Wrist Pain In Crossfit: How Forearm Mobility Can Help

by Mobility Improvement

Wrist pain in Crossfit

In Crossfit wrist pain is pretty common. Sometimes it is a result of a serious trauma but most of the time it is due to poor movement and overuse. These factors are easy to control so you can prevent wrist pain in your Crossfit training with some simple mobility exercises.

Each body part requires a certain degree of mobility and control to function properly. If one area lacks that minimum function you can usually find a way to work around it and still get in a good workout without hurting yourself. But a wrist injury really makes it hard to train your upper-body.

The wrist is a vulnerable joint

The wrist has a unique anatomy. The carpal bones of the wrist are small and odd-shaped; they are connected with a lot of small ligaments and are intended to slide and glide around one another as the wrist moves. These intricate interactions require precision movements in order to function optimally.

The wrist also lacks the support of any muscles directly crossing it. Instead, the wrist relies on several long tendons from muscles that originate in the forearm and the short muscles of the hand for support. This is in contrast to most other joints in the body. Most joints utilize small, ‘local’ muscles to help stabilize and control the joint while larger ‘global’ muscles are responsible for bigger movements.

The lack of local musculature means that the longer forearm muscles must work with the passive stabilizing carpal ligaments to support the wrist. Thus making it particularly vulnerable to pain and injury.

Why does training pose a threat?

Many training programs demand a lot from the wrist. The forces being applied through the wrist along with the high volume of Crossfit style training make wrist pain both a common occurrence and a literal pain to fix.

Handstand push-ups, most barbell exercises, kettlebell exercises and pretty much any other upper body exercise place stress on the wrists. This is usually because the wrist ends up at its end range in extension while under load.

Not only are the demands of training brutal on the wrist, but our world also seems to want them to suffer as well. Every day most of us text, type, and position ourselves into biomechanical oblivion. All of these activities require a fairly static position for long periods of time which can contribute to tight flexor muscles in the forearm. If you couple our lifestyles with the types of training that we do and we have a recipe for tight forearms and therefore wrist injuries.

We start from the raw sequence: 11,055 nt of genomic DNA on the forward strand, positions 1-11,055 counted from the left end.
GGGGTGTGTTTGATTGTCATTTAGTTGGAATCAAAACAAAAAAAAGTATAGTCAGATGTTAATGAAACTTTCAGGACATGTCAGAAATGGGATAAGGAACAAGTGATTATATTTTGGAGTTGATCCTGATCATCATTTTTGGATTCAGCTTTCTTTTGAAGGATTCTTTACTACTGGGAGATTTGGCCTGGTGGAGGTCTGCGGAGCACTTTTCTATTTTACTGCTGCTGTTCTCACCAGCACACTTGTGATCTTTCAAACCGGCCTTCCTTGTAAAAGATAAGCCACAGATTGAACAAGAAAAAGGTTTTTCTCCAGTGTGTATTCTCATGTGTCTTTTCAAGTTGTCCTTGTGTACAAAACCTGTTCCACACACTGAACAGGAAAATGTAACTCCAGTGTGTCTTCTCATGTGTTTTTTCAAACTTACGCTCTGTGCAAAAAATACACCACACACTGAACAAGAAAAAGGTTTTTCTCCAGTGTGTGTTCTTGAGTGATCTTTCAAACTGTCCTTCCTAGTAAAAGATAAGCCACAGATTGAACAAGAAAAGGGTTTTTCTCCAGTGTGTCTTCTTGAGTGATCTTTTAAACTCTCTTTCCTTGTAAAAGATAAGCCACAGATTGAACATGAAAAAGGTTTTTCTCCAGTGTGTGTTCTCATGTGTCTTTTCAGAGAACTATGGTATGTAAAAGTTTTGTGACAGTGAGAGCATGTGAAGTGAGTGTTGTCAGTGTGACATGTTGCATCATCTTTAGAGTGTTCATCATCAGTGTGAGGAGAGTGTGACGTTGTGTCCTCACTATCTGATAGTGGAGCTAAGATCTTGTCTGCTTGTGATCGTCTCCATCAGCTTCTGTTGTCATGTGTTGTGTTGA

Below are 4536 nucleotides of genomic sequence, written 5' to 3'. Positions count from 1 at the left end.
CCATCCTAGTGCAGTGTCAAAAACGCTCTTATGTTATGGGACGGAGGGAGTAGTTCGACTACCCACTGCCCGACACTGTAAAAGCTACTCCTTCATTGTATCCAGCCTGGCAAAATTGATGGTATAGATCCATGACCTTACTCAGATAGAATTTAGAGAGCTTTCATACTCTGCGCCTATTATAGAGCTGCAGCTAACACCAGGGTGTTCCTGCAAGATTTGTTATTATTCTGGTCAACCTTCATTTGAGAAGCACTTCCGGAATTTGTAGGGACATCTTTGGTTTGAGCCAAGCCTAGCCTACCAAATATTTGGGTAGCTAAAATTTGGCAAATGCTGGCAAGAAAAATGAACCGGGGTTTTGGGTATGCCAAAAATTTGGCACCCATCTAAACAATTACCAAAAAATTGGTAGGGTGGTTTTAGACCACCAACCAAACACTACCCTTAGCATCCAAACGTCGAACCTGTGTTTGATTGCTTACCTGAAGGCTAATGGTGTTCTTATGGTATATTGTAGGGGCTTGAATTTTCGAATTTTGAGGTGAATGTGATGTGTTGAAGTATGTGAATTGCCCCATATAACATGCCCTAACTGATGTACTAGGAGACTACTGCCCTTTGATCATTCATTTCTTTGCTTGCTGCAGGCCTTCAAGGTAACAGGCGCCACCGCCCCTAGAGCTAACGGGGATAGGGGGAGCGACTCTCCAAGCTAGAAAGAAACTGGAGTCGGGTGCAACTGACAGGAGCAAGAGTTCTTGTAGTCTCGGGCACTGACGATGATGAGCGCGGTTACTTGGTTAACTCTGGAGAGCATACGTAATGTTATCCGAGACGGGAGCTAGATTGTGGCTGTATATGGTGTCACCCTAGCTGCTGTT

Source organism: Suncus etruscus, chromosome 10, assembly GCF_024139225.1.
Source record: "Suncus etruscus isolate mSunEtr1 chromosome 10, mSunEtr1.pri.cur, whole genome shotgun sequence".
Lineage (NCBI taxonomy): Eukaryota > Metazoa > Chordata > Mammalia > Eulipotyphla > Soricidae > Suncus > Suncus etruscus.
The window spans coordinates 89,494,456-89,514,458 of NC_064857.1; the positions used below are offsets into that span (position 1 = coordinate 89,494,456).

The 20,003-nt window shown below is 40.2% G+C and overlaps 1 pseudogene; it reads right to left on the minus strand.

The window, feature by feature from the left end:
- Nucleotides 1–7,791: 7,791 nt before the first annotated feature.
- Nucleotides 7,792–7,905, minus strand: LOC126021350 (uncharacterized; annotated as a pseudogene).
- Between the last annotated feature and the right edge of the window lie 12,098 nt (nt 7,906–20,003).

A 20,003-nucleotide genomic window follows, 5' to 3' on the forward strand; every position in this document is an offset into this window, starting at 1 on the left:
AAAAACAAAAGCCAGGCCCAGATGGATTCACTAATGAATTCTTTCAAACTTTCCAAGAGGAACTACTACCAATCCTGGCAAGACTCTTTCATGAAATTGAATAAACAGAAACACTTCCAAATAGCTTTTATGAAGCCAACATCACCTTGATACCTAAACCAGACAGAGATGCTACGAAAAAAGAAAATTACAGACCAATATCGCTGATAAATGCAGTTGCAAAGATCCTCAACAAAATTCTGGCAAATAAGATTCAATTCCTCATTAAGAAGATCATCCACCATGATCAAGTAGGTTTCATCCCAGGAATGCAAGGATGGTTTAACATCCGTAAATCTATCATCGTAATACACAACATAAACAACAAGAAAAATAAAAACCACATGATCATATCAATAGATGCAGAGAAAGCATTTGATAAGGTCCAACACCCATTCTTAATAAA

Think about how much you grip and pull things in the gym. Every kettlebell swing, every pull-up, and every time you pull from the ground our wrist and finger flexor muscles are called upon. If you don’t care for the muscles in the forearm you are setting yourself up for injury. Dysfunctional forearms can lead to elbow pain, positional faults in the front rack and pressing positions, and even symptoms of carpal tunnel syndrome.

Forearm mobility can prevent wrist pain in Crossfit

Immobility of the forearm muscles that cross the wrist can alter the intricate movements of the carpal bones. If these aren’t moving well and then the region is stressed repeatedly, as it often is in Crossfit, then the local tissues will suffer.

I like to think about it like this- 

The regions of the body are all connected. Together they have one job, to move. If one area isn’t moving as it is supposed to then something else has to pick up the slack. In this case, if the forearm muscles are dysfunctional it can change the demands on the wrist and elbow.